But at the same time, so as to preserve the Good Friday Agreement, as she had agreed with Taoiseach Enda Kenny, May committed herself in early 2017 to an invisible border inside Ireland, for as a securocrat she took seriously MI5 and police warnings that even a single CCTV camera would see the recrudescence of dissident republican violence at a border where many customs officers and policemen had been gunned down.
In the ensuing months, May became like an over-industrious spider, trapped in too many webs of her own making. This was not immediately apparent since British politicians and civil servants were confident that they could practice their usual divide et impera approach to split the EU27 both from Ireland and in terms of their different economic relationships with Britain. Enormous faith was invested in the power of a German automotive industry to exert pressure on Berlin, in total unawareness of how the diesel emissions scandals had damaged that industry, or of how an even larger lobby (say 6,000 firms) engaged in trade with Russia had tried and failed to prevent Germany voting for sanctions.
British officials also toured the world to find such a thing as an invisible border. The then-Brexit Secretary David Davis airily claimed it could be achieved through unspecified ‘technology’ and/or a system of tariff exemptions for the local man with a vanload of eggs or butter, allied with a dual tariff scheme to separate EU and non-EU goods at a distance from a border which since 1998 had fallen into desuetude. Having failed, Davis resigned and was replaced by Dominic Raab, who duly resigned too, in favour of the current incumbent at DExEU Stephen Barclay.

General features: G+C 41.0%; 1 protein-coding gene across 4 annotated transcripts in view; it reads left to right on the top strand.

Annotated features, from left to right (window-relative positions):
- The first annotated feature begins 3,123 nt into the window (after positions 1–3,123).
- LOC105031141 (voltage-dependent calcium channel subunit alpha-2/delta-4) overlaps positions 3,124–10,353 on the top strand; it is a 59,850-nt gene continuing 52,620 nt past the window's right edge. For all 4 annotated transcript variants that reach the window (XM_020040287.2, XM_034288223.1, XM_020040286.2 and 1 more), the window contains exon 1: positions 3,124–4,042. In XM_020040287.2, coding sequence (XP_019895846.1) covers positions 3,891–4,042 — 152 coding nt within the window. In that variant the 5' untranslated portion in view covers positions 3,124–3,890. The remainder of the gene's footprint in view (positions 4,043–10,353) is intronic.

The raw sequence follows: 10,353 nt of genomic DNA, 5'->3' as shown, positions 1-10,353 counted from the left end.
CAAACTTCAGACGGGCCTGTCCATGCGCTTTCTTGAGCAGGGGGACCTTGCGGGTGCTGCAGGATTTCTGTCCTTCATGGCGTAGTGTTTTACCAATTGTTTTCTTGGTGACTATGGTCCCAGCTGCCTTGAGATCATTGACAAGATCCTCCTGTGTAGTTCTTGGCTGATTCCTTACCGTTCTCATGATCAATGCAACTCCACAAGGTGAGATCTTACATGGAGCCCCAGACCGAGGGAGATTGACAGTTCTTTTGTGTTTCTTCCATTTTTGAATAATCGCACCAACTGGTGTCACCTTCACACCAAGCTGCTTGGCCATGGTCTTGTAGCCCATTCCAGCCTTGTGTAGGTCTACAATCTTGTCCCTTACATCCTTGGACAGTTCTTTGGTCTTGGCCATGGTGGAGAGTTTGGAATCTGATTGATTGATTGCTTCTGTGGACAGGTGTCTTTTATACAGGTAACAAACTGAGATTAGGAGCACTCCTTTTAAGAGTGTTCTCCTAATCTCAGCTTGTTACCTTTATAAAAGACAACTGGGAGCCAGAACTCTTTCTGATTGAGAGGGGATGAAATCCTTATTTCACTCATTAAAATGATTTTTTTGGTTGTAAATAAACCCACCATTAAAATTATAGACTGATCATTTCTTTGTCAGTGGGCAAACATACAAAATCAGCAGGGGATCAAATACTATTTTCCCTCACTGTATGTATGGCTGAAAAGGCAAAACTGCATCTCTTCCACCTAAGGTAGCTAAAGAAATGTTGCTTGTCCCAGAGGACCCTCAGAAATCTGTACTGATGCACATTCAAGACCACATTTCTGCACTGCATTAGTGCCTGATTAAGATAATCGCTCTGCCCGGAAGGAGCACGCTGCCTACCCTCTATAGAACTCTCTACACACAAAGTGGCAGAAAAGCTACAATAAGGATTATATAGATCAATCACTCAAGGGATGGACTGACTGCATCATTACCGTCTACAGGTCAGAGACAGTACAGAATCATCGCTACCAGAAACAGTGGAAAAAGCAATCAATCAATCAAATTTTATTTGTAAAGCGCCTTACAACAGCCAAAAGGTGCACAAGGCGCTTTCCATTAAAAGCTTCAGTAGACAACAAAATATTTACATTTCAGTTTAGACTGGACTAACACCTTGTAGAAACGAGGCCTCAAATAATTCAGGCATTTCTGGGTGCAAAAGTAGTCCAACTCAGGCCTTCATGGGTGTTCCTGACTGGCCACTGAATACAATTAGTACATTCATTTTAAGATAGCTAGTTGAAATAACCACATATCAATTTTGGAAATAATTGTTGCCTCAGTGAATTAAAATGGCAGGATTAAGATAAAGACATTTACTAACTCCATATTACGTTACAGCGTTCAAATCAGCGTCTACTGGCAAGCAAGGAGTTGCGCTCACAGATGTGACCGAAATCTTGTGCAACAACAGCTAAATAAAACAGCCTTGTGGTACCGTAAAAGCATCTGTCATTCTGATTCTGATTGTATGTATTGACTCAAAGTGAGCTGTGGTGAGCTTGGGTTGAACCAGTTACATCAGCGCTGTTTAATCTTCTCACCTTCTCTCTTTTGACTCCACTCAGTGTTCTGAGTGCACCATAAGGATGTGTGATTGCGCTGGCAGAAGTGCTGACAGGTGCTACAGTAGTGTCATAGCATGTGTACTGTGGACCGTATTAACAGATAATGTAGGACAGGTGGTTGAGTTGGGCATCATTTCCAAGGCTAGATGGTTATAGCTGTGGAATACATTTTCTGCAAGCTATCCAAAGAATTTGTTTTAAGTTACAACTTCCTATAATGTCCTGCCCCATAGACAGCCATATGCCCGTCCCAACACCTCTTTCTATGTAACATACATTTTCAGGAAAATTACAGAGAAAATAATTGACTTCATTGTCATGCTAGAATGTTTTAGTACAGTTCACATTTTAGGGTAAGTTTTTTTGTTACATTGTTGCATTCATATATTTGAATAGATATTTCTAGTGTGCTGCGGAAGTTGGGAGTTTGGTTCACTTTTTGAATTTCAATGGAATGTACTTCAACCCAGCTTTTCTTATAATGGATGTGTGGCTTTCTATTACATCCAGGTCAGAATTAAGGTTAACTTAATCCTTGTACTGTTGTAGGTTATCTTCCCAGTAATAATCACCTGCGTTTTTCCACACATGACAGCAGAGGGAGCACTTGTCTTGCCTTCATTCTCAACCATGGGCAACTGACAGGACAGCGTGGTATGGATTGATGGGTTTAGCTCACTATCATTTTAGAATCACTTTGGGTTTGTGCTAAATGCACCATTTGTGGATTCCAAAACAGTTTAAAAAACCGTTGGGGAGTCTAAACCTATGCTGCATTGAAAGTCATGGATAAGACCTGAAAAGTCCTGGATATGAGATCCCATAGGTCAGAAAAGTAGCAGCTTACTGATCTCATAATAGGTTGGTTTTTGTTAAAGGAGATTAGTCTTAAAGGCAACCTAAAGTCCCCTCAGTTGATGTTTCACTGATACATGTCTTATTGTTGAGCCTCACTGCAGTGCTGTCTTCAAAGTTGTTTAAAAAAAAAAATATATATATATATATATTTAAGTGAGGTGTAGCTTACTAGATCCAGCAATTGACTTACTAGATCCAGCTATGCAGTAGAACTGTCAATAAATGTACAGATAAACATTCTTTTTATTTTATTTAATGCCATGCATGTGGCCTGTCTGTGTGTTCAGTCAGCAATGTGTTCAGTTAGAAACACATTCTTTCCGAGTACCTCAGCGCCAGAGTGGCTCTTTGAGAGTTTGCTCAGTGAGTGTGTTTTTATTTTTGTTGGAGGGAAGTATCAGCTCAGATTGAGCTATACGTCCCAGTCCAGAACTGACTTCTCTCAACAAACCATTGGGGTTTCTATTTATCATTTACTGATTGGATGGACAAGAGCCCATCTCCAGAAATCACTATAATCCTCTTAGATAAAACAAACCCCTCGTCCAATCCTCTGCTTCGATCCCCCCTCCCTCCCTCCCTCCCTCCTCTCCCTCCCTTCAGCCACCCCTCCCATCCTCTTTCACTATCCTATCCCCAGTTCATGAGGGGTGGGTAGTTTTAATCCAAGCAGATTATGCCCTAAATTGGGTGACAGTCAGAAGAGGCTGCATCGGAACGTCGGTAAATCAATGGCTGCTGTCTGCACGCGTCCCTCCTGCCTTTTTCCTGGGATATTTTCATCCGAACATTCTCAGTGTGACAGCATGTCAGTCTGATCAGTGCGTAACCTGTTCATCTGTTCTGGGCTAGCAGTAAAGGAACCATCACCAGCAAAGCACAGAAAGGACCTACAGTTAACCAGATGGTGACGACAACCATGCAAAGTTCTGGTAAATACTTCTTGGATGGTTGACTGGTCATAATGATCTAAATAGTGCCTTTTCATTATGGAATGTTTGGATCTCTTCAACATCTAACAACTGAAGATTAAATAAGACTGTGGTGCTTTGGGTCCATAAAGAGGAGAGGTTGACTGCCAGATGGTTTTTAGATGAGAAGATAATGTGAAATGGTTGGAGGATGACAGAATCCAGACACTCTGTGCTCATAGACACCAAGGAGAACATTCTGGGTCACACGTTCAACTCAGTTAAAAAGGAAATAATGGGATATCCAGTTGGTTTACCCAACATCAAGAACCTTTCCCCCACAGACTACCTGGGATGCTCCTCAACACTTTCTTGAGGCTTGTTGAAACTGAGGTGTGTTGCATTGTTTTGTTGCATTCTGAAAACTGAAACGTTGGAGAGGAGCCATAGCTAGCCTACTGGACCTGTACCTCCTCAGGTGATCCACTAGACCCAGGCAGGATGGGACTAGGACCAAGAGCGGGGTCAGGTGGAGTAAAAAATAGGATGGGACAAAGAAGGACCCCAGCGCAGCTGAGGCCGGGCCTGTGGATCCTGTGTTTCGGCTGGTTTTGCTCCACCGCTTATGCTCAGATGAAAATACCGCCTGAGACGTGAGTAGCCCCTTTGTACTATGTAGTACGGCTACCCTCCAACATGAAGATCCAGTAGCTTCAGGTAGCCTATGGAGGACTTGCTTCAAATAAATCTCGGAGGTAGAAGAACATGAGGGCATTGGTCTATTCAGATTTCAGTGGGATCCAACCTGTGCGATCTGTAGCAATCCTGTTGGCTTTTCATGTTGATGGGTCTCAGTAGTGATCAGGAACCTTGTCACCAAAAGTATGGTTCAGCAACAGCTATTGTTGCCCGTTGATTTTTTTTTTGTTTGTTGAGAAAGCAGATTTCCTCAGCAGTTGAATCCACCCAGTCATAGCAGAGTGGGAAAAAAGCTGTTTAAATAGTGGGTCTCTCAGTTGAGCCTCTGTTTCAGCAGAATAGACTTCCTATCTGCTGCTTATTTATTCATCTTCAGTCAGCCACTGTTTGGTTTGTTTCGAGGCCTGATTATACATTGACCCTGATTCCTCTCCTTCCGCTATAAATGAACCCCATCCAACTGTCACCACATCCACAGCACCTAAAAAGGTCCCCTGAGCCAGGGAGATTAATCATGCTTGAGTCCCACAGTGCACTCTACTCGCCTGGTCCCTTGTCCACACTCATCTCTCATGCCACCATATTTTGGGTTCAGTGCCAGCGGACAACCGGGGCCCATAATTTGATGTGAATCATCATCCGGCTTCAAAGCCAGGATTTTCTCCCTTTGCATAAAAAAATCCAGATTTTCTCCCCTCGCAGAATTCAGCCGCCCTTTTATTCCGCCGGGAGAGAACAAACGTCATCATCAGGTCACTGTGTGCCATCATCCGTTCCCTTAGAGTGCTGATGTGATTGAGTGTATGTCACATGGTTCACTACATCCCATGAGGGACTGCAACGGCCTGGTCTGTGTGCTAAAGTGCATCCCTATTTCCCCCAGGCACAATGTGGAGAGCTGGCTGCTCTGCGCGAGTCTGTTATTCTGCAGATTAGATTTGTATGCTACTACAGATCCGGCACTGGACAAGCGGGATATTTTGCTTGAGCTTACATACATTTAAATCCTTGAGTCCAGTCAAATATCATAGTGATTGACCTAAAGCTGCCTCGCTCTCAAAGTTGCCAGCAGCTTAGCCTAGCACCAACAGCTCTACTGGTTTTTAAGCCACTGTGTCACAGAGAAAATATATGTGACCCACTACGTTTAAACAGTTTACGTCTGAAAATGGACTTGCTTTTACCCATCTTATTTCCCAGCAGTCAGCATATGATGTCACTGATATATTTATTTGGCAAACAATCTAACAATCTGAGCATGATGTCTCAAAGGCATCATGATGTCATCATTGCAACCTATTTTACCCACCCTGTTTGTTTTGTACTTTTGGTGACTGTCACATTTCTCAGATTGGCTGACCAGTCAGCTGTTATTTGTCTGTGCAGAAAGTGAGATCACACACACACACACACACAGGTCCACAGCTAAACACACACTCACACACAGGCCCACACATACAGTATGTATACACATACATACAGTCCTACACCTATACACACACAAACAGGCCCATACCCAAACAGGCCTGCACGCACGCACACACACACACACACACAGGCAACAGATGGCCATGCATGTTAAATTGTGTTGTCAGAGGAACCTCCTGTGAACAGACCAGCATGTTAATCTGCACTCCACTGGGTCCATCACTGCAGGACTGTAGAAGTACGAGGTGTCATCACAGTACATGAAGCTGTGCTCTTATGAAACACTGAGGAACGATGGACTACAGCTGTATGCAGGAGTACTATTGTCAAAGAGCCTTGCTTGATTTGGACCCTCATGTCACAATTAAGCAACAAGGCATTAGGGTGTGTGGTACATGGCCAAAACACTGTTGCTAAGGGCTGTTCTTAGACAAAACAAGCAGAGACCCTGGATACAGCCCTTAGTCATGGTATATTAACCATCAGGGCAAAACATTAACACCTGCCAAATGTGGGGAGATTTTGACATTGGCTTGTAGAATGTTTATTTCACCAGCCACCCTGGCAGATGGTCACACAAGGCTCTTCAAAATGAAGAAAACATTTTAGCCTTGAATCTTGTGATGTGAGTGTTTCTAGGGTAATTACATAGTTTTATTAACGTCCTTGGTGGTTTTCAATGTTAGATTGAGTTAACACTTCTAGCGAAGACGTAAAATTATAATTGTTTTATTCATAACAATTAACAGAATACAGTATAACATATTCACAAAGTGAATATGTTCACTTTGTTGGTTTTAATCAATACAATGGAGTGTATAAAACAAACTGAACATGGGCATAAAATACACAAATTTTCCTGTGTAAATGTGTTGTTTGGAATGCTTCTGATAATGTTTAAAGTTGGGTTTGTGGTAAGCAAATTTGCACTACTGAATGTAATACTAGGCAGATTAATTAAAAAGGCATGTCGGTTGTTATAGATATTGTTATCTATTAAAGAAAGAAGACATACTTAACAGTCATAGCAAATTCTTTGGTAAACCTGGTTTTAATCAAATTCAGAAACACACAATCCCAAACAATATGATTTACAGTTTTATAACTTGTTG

While this vivid cast of characters came and went, the EU27 were solidly and skilfully represented by Michel Barnier. Few British people knew that in his long and distinguished career, Barnier had been the EU’s point man in the team seeking to resolve the Northern Ireland conflict and responsible for disbursing €531 million between 1999 and 2004 as part of the PEACE II programme.
As each of these solutions proved illusory, May agreed to keep the whole UK inside the Customs Union, on a temporary ‘backstop’ basis, until a future trade deal between the EU27 and UK supersedes it. The parameters of the trade deal were sketched in a much shorter Political Declaration accompanying the 500-page Withdrawal Agreement, though no one (except the Brexiters) was under any illusions that this would take years to finalise. Even the EU-Canada deal took seven years to complete.
English Brexiters and their DUP confederates suspected that this backstop would become permanent, inhibiting the UK’s ability to strike third-party trade deals outside the EU27. It would lead to BRINO or Brexit In Name Only, as the British and European ‘Establishments’ would seek to frustrate the aberrant UK referendum majority.